Factors Influencing Silica’s Effectiveness in a Passenger Car Radial Tire Tread
Precipitated silica increases tire wet traction while decreasing rolling resistance when used as a direct replacement for carbon black in the tread. In the lab, performance is predicted from the temperature-dependence of the tangent delta curve: 0oC for wet traction and 60oC for rolling resistance. Lab abrasion is not sufficiently accurate to be a predictor of in-service tread life. For abrasion resistance, silica needs to be dispersed to a similar extent as is carbon black during compound mixing, but also needs to chemically react with the bifunctional organosilane, called hydrophobation. Coupling of the treated-silica to the elastomer backbone needs to occur during curing.
Results of four lab studies of PCR tread compounds are reviewed: 1. Comparing performance of Eecosil 350MG to commercial highly dispersible and easily dispersible silicas mixed in 3-pass, 4-pass and 5-pass sequences; 2. Statistical design comparing Eecosil 350MG to the EDS in SSBR vs OE-SSBR formulations along with mixing variations; 3. Adjusting silica mixing to optimize dispersion and compound performance; and 4. Measuring solid-state 29Si NMR to quantify silica surface silanols silicas to correlate to compound performance. Mixing efficiency is based on silica dispersion from SEM/ImageJ analysis to determine reinforcing aggregates vs agglomerates. The effectiveness of the hydrophobation/coupling reactions are based on maximizing the reinforcement index.
SPEAKER: Walter Waddell, Sr. Technology Consultant, Oriental Silicas Corporation
Herzlich Award Medal and Technical Presentation
Deep Learning for Visual Inspection and Classification of Tire Defects
In this paper, we propose an economical method to use rules-based and machine learning image classification techniques to automatically classify tires with visual imperfections. Using images provided by the existing tire geometry systems, tire manufacturers can prevent tires with visual imperfections from being sent to the customer. Artificial intelligence is transforming every industry, from social media to self-driving vehicles. Visual identification tasks that were once the sole domains of human inspectors are increasingly achievable by intelligent computer vision systems. These vision systems, propelled by the availability of enormous training data sets and advances in deep learning algorithms, can attain accuracy rates as high as its human counterparts Rule-based software algorithms can provide good results for identifying many imperfections, but these have an accuracy rate only high enough to be used to assist the human classifier. By adding a simple step to capture the classifier's labeled tire geometry images as they perform their normal inspection workflow, a large dataset can be created for training a deep learning algorithm to detect and label imperfections on new images. Given enough data, deep convolutional neural networks have been shown to perform extremely well on object detection tasks in images. Such a model could provide higher-quality assistance to a human classifier, or even replace the most mundane aspects of their work, freeing them up to process many more tires.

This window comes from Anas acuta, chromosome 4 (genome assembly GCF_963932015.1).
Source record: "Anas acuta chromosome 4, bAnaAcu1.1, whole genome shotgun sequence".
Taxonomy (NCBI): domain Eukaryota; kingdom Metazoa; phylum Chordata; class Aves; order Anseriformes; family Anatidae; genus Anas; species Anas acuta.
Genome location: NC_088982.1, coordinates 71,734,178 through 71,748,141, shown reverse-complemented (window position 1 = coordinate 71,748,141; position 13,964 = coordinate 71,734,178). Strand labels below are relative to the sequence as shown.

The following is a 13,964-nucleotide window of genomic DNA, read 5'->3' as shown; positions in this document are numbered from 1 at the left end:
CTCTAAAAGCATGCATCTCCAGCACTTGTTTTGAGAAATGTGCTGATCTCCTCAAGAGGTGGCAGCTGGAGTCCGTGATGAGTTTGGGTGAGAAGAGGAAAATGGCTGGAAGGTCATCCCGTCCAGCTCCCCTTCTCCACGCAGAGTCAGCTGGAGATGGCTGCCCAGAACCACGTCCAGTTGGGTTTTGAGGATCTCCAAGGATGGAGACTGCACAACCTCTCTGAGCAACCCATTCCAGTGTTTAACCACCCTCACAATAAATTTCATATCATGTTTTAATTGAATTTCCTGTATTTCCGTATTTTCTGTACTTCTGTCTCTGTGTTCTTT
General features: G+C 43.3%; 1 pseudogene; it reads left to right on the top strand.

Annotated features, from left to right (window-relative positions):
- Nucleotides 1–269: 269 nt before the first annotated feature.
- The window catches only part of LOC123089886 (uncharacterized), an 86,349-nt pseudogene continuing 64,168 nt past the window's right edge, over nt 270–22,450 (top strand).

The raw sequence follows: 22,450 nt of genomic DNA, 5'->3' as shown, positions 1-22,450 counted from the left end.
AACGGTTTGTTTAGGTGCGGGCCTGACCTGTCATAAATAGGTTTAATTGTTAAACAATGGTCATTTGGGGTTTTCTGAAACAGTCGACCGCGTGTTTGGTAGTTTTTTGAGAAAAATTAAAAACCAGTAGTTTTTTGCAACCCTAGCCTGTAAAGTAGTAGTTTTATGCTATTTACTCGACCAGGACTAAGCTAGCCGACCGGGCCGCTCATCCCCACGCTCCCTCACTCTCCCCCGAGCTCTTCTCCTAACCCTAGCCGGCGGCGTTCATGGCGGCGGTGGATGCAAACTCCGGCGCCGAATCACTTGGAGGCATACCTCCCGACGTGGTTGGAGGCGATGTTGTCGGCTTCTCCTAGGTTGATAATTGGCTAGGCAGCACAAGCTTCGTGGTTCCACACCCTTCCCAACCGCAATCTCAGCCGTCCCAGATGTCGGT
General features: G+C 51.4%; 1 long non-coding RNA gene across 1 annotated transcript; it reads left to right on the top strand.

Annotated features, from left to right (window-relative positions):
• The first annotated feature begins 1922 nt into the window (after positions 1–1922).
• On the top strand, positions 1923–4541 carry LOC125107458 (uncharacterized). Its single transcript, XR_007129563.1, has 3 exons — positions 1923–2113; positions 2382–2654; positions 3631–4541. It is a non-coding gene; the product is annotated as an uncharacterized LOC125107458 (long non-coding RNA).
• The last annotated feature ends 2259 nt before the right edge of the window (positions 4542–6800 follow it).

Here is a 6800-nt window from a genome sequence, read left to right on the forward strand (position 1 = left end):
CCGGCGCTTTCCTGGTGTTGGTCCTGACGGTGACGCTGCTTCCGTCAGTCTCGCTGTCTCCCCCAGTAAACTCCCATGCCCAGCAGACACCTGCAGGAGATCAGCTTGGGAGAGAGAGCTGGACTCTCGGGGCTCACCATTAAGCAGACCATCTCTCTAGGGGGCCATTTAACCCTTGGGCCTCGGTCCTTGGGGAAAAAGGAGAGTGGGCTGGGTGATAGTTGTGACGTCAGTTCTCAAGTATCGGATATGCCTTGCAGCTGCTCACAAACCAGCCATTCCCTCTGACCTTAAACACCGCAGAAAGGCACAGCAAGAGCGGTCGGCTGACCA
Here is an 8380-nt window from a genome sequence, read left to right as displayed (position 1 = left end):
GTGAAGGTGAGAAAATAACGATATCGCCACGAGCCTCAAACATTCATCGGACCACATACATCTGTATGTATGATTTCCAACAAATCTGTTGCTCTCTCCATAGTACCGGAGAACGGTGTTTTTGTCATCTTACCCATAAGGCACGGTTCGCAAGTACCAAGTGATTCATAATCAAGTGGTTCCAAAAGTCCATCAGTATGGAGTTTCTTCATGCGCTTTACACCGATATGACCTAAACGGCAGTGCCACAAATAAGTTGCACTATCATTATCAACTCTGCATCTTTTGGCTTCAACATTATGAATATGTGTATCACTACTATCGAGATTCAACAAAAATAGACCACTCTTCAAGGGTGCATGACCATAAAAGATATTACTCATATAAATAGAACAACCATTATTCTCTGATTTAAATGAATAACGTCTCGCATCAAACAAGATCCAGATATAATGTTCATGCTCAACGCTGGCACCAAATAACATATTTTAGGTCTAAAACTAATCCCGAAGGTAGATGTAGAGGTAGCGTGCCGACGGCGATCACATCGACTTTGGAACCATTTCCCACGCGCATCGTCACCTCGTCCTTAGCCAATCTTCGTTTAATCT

SPEAKER: Troy Anenson, President, CTI
Robotic Automation in the Tire Industry
Improved process precision, Increased throughput, and removing employees from hazardous or boring repetitive work are long cited benefits of automation. In this paper we will share advances in Robotics, vision acuity, dispense control and safety systems as they apply to tire manufacturers.
SPEAKER: Peter Shepler, Account Manager, Pioneer Industrial Systems